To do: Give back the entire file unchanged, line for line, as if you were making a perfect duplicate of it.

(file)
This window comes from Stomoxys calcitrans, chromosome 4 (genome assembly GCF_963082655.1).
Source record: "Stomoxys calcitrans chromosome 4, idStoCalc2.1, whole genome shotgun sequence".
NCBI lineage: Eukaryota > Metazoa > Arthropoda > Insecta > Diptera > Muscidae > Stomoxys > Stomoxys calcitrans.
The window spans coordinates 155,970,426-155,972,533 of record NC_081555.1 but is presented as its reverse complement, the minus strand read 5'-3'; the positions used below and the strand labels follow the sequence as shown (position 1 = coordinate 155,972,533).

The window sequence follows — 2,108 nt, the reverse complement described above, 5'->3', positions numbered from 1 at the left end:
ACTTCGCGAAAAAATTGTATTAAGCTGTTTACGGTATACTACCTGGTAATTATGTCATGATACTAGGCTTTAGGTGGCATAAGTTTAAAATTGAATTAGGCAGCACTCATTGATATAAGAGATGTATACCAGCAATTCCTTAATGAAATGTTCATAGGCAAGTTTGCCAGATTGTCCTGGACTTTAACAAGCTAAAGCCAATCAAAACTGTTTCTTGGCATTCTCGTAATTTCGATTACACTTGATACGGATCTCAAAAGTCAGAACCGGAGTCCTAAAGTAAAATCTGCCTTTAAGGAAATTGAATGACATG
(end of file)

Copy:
This window comes from Stomoxys calcitrans, chromosome 4 (genome assembly GCF_963082655.1).
Source record: "Stomoxys calcitrans chromosome 4, idStoCalc2.1, whole genome shotgun sequence".
NCBI lineage: Eukaryota > Metazoa > Arthropoda > Insecta > Diptera > Muscidae > Stomoxys > Stomoxys calcitrans.
The window spans coordinates 155,970,426-155,972,533 of record NC_081555.1 but is presented as its reverse complement, the minus strand read 5'-3'; the positions used below and the strand labels follow the sequence as shown (position 1 = coordinate 155,972,533).

The window sequence follows — 2,108 nt, the reverse complement described above, 5'->3', positions numbered from 1 at the left end:
ACTTCGCGAAAAAATTGTATTAAGCTGTTTACGGTATACTACCTGGTAATTATGTCATGATACTAGGCTTTAGGTGGCATAAGTTTAAAATTGAATTAGGCAGCACTCATTGATATAAGAGATGTATACCAGCAATTCCTTAATGAAATGTTCATAGGCAAGTTTGCCAGATTGTCCTGGACTTTAACAAGCTAAAGCCAATCAAAACTGTTTCTTGGCATTCTCGTAATTTCGATTACACTTGATACGGATCTCAAAAGTCAGAACCGGAGTCCTAAAGTAAAATCTGCCTTTAAGGAAATTGAATGACATG